We just got the closest-ever picture taken of the Sun’s atmosphere

NASA’s Parker Solar Probe, the first human-made object to fly into the Sun’s corona, completed its first solar flyby on November 11, collecting a wealth of unprecedented data about the workings of our magnificent home star. And now, weeks later, that data is arriving home.

It may be a little bit of a wait for scientists to analyse it and start coming through with some papers, but in the meantime, we have a feast for our eyes: Parker has sent back its first photo from its new home orbiting the Sun.

Taken by the spacecraft’s WISPR (Wide-field Imager for Solar Probe) instrument, the image shows a coronal streamer, also known as a helmet streamer – a loop of electrically charged coronal gases and plasma connecting two regions of opposite polarity on the Sun, extended by the Solar wind.

Usually pictures we obtain of these streamers look more like this, so, from a distance of just 27.2 million kilometres (16.9 million miles), Parker is already providing a much more detailed perspective of the streamer’s structure, with at least two visible rays.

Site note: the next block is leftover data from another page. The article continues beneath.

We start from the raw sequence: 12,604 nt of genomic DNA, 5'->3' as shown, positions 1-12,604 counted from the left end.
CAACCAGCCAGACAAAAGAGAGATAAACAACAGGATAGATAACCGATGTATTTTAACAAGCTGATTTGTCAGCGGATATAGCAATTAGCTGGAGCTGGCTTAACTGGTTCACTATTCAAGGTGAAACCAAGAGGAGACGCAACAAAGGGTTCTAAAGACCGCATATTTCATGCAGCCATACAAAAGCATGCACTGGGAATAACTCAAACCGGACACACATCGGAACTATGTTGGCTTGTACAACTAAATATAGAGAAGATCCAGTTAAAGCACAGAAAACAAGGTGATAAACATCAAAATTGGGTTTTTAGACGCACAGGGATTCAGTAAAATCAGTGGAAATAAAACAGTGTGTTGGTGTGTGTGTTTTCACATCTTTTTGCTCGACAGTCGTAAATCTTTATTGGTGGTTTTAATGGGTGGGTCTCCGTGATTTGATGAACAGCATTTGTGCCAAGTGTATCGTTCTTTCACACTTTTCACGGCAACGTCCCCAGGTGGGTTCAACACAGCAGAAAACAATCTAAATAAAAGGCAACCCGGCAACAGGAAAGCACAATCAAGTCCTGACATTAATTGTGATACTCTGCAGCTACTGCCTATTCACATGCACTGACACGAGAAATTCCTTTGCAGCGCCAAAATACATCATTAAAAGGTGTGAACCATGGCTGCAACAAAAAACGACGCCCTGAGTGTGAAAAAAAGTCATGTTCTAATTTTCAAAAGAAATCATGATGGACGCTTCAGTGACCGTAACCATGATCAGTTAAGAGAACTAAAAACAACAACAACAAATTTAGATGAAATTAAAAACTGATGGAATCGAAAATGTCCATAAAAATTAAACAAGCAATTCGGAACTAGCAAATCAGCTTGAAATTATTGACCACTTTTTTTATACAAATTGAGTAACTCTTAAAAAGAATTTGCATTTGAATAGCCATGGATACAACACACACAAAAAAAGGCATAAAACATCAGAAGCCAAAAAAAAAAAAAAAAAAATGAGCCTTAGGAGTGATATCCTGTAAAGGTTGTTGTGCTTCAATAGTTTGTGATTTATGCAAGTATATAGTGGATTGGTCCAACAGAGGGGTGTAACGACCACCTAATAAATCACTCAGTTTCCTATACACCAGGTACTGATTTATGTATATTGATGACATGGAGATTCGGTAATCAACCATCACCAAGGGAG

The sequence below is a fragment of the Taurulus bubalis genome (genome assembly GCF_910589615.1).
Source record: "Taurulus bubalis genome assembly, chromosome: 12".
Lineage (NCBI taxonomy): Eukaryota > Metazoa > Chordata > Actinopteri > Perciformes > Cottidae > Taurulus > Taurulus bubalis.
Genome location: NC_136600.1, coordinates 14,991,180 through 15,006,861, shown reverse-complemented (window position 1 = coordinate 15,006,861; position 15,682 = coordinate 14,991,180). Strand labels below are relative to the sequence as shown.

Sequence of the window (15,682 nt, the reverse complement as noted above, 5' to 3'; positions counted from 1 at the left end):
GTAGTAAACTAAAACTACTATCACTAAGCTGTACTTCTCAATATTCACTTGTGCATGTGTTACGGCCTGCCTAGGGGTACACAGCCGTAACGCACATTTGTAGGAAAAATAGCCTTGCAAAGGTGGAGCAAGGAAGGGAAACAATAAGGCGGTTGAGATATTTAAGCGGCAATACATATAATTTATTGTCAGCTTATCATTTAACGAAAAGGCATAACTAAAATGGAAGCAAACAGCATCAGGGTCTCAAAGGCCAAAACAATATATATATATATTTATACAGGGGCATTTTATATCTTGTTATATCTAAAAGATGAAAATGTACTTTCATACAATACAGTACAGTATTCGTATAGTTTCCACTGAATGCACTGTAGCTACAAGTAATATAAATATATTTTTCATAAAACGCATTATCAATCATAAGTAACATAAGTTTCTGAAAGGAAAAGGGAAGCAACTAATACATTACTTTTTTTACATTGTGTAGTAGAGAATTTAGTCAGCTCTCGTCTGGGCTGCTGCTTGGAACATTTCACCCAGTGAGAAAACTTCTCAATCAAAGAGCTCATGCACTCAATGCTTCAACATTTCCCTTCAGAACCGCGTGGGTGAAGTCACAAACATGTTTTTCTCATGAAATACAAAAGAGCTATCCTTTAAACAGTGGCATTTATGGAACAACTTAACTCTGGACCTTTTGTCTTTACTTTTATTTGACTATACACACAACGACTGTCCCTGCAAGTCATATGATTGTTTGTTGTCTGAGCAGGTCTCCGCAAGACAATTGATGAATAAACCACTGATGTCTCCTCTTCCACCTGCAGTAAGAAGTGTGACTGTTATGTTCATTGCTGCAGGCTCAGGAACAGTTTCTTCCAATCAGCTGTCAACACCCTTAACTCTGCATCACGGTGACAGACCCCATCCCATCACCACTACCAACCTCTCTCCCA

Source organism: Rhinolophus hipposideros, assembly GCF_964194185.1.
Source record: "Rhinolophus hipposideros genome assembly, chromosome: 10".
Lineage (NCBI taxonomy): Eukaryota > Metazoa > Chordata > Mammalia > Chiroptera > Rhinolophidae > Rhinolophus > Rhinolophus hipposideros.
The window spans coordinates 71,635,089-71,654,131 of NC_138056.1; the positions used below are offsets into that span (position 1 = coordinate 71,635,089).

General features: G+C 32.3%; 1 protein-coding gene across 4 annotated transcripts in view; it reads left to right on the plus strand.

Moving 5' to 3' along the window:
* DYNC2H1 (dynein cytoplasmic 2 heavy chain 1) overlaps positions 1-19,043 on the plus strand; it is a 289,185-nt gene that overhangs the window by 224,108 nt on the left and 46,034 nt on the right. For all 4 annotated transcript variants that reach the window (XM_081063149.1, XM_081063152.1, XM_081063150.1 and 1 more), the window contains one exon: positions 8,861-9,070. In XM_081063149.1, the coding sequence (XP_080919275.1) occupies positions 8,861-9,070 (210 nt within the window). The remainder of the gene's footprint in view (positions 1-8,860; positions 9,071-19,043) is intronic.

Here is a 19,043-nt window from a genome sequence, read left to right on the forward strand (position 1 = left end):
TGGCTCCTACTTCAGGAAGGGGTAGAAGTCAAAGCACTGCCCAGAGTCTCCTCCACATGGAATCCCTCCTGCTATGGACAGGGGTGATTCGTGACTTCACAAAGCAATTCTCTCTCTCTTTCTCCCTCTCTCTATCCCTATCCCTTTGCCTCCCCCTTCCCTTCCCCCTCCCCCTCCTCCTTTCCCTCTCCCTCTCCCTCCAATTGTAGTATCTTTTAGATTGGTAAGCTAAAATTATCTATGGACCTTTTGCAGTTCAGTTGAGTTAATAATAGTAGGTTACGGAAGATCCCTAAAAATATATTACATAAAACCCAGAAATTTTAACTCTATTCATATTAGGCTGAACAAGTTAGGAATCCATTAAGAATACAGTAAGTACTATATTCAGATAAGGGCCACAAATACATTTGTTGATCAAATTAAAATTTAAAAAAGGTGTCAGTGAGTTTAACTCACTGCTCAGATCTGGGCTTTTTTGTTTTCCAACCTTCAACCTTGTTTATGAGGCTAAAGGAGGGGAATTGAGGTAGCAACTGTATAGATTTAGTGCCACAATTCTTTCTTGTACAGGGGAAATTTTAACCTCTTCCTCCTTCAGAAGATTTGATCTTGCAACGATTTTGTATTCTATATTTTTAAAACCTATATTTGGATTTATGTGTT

sun corona first photo inset(NASA/Naval Research Laboratory/Parker Solar Probe)

That bright dot you see is actually Mercury, waving from the background. Hi, Mercury! And the black dots are an artefact from background correction.

NASA hasn’t told us what temperatures were like at the time Parker snapped this shot, but the probe is equipped with state-of-the-art heat shielding that will protect it up to the temperatures of 1,644 Kelvin (1,370 degrees Celsius or 2,500 degrees Fahrenheit) it’s expected to reach.

The next flyby is slated to begin on April 4 next year, but scientists have plenty to sink their teeth into for the time being.

“We don’t know what to expect so close to the Sun until we get the data, and we’ll probably see some new phenomena,” said Parker project scientist Nour Raouafi.

“Parker is an exploration mission – the potential for new discoveries is huge.”

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